For 15 minutes, the Maryland Terrapins and the Seattle Redhawks were in a game. Maryland struggled with defense and turned the ball over liberally; the Redhawks took advantage of their opportunities and hassled a Terrapins team still looking for a point guard to the tune of 15 first-half turnovers. With five minutes to go in the first half, the game was tied at 32.
But Maryland and Jordan Williams' 17 points and 15 boards were just too much for the Redhawks as the game wore on. After going on a run at the end of the half to build the lead to ten, the Terps used superior athleticism and strength to tire out the Redhawks, snowballing a lead from 10 to 30 in a matter of minutes in the middle of the second half. In the end, Seattle's mistakes and Maryland's ability to convert their own chances gave the Terrapins an easy blowout win, 105-76.
Maryland crossed the century-mark just twice last year, and did it in 2010-11's season-opener with upwards of 2 minutes remaining and while only attempting eight threes. I wouldn't read too much into it - Seattle plays fast, too, leading to a track meet - but Maryland will run this year, and it looks like they'll be able to hold their own in most running competitions on the scoreboard. These guys will run.
But some serious problems were displayed in this game, notably Maryland's struggles with turnovers and halfcourt offense when Seattle was fresh. When Seattle pressured the Terrapins, Maryland was quick to turn the ball over. The glut of easy baskets Maryland gave the Redhawks were disappointing, too; against better teams, who knows how they'll pay for that in the future? Seattle was eventually worn down, but most teams in the ACC won't be as hurt by Maryland's athleticism. Hopefully those aren't over-arching problems; it is, after all, just one game.
Some more impressions post-jump, but first a disclaimer: it's one game. All of this is subject to change, and quickly.
Sean Mosley was very much what you'd expect; he rebounded, he hustled, he defended, he passed, and he had a chasedown block. His scoring role was increased from last year and he led Maryland in scoring with 21 points, but I don't think he was ever exactly dynamic with the exception of a few smooth baskets. Instead, he was efficient: he got to 21 points with just 8 attempts, getting to the line constantly. It's not that he flipped a switch and became that dynamic scorer we heard about at SFA, but points are points. The scoreboard doesn't care about style.
Dino Gregory, James Padgett, and Jordan Williams all provided what you might expect; Dino had a nice short jumper, James got trash buckets, and Jordan got a double-double against Seattle's small line-up. None looked extremely improved from last year with the exception of Williams late, but none disappointed, either.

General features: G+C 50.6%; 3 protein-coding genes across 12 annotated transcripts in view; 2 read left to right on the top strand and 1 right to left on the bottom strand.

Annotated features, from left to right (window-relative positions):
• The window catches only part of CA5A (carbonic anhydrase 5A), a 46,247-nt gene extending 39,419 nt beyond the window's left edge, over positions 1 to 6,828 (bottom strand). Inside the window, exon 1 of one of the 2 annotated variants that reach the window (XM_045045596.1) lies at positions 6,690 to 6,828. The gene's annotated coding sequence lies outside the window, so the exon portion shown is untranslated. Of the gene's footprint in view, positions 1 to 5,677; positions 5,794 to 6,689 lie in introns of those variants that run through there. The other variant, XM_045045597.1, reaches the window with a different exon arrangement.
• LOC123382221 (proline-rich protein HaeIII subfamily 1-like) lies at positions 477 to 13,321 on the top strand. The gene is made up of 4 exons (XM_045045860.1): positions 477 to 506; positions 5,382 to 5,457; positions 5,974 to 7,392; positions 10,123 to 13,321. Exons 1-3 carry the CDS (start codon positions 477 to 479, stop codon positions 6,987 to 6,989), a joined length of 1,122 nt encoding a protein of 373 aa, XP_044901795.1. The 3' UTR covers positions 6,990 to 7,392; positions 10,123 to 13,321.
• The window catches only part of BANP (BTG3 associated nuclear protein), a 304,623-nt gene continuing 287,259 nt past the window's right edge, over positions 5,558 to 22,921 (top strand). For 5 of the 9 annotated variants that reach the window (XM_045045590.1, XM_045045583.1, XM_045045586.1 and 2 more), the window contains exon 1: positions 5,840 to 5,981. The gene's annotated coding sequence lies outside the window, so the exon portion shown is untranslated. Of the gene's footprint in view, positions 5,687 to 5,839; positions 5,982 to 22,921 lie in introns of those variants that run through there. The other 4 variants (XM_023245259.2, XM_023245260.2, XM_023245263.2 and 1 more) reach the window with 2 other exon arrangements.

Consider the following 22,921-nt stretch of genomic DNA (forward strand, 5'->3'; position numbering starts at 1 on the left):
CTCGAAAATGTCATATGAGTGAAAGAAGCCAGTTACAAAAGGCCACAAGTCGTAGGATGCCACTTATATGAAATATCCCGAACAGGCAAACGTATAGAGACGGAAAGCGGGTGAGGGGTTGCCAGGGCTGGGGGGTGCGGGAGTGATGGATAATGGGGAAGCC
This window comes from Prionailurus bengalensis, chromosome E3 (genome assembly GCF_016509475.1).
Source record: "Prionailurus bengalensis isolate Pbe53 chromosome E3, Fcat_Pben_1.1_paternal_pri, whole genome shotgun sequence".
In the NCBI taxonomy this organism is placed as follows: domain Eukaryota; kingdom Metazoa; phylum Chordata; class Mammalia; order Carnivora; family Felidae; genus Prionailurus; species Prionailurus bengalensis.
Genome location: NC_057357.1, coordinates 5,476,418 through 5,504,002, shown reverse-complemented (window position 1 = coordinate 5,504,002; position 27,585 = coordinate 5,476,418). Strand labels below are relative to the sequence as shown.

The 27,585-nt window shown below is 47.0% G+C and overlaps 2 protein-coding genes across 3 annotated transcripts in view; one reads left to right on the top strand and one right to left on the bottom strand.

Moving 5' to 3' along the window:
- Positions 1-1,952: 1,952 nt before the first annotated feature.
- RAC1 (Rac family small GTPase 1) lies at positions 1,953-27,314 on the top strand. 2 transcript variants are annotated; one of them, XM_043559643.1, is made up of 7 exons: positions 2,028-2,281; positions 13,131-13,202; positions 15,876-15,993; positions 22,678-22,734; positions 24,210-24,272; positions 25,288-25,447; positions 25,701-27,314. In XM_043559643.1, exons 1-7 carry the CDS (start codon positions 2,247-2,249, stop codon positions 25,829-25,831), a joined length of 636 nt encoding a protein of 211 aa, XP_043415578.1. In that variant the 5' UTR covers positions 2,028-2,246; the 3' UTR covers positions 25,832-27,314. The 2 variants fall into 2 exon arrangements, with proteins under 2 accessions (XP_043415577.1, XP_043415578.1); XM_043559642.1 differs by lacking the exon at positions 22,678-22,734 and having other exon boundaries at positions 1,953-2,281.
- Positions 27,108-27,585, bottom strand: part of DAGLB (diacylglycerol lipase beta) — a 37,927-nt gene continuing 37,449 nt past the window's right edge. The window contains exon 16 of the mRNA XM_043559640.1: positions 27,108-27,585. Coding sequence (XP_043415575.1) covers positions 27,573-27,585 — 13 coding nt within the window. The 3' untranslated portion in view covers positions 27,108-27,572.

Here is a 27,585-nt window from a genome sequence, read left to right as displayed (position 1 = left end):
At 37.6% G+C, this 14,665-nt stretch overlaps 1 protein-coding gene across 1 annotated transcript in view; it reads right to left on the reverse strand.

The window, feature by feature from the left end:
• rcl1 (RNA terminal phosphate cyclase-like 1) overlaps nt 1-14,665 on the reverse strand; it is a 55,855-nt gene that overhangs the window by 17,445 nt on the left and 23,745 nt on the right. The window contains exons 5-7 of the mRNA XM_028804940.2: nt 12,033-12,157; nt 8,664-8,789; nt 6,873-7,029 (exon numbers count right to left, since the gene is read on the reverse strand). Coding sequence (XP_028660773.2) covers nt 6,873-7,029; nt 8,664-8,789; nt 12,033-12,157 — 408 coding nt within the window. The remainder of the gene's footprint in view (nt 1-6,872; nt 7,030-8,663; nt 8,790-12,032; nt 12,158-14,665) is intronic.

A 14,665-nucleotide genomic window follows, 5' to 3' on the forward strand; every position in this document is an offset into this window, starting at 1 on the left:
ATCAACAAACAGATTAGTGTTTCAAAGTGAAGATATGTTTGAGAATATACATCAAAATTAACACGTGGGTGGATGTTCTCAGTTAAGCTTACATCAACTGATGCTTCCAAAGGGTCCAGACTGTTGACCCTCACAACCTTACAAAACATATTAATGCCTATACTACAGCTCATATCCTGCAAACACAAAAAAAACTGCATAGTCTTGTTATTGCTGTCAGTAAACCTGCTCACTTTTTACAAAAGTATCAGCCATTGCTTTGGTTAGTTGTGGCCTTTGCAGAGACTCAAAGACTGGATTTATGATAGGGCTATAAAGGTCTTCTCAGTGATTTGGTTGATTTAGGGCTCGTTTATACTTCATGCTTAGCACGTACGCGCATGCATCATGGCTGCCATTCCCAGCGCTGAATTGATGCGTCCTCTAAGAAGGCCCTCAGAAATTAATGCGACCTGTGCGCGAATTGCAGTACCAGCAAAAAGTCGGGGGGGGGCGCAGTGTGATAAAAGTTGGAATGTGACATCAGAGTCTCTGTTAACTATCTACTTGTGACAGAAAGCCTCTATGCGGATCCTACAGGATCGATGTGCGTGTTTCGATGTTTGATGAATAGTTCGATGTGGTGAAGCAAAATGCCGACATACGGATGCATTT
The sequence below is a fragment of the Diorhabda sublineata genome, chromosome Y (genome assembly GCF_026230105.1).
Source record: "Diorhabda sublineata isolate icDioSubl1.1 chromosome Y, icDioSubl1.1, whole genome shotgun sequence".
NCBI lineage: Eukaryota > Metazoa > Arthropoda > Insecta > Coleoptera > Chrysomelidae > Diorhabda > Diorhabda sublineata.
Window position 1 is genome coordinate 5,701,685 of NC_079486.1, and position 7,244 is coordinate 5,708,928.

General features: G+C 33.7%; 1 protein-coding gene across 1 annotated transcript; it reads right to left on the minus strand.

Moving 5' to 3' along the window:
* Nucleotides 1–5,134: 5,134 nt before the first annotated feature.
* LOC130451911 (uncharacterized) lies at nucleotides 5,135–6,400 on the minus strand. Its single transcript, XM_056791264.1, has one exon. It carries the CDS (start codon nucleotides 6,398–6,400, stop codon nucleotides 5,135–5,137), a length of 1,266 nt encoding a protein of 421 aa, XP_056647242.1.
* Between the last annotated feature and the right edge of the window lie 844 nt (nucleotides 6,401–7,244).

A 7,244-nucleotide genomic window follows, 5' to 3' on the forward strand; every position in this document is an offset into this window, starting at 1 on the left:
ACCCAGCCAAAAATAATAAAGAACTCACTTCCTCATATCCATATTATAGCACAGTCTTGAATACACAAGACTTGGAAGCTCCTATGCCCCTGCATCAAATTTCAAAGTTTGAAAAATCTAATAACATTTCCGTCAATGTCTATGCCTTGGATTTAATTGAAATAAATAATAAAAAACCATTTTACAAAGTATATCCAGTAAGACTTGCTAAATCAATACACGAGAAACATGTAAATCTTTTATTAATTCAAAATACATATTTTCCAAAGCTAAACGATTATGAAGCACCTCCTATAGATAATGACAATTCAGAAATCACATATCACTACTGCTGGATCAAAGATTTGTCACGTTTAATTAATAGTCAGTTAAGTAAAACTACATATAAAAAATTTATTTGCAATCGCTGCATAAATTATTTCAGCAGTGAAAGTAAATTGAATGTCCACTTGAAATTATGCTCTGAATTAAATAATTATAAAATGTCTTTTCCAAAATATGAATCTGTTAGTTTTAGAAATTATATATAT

Adrian Bowie, however, confirmed all the fears about him playing point guard. He played for only three minutes in the first half before racking up two fouls and sitting the rest of the half, but we saw plenty even in just those three minutes: three turnovers, a missed three-pointer, a couple of bad passes, and trouble handling the ball under pressure. Though his layups started to drop later, the same problems persisted into the second half. He finished with 7 turnovers and looked shaky in the half-court sets. He's a natural in transition, but he's not yet the answer for Maryland's point guard spot. Luckily for everyone involved, he has a lot of time to improve; we need to wait before making any type of decision regarding him, but his spot is officially in trouble.
The ugly start and Bowie's foul trouble meant that the two freshmen guards, Pe'Shon Howard and Terrell Stoglin, both got a lot of early playing time; they made good use of it. Both had a few moments that are best described as, in layman's terms, "OMG moments."
Stoglin showed Maryland's first sign of life of the night, creating an assist for Maryland's second basket, stealing the ensuing inbounds pass, and hitting the easy layup; later, he went coast-to-coast, hitting a difficult and-one layup. Howard introduced himself to the College Park faithful with a fastbreak dunk followed by a beautiful no-look to Sean Mosley on the baseline for an easy layup.
Stoglin, though, had the most spectacular play of the night. With Howard on a two-on-one fastbreak with Jordan Williams trailing, Stoglin didn't make either of the two plays I thought he might: force a layup when he didn't have an angle (the traditional freshman route) or lob a pass over the defender to Howard. Instead, he unleashed a no-look, behind-the-back pass to Williams, who promptly slammed it home with force reminiscent of the Duke poster. In a matter of seconds, that play showcased Stoglin's court awareness, passing skills, and confidence; it was also extraordinarily exciting, to say the least.
They were both strong, with more good than bad. There's still a long way to go for both of them, of course, but Howard's court vision and steadiness on the ball was welcome, as was Stoglin's scoring mentality. It's early, but expect a lot of playing time from both this year. After Bowie struggled, it's not a stretch to think that they'll be taking his minutes when Maryland needs to go to the halfcourt; the two were visibly more confident handling the ball under pressure.
The other freshmen had solid, if mostly minor, contributions. Haukur Palsson impressed with his hustle; he'll get some burn for that alone. Mychal Parker confirmed his presumed smoothness, athleticism, and lack of polish. Perhaps most surprisingly, Berend Weijs looked good: he had two blocks in his first minute of play. He won't bring a lot, but he has something to offer this team defensively and can run the floor.
More in the coming hours and days. Maryland plays College of Charleston on Wednesday.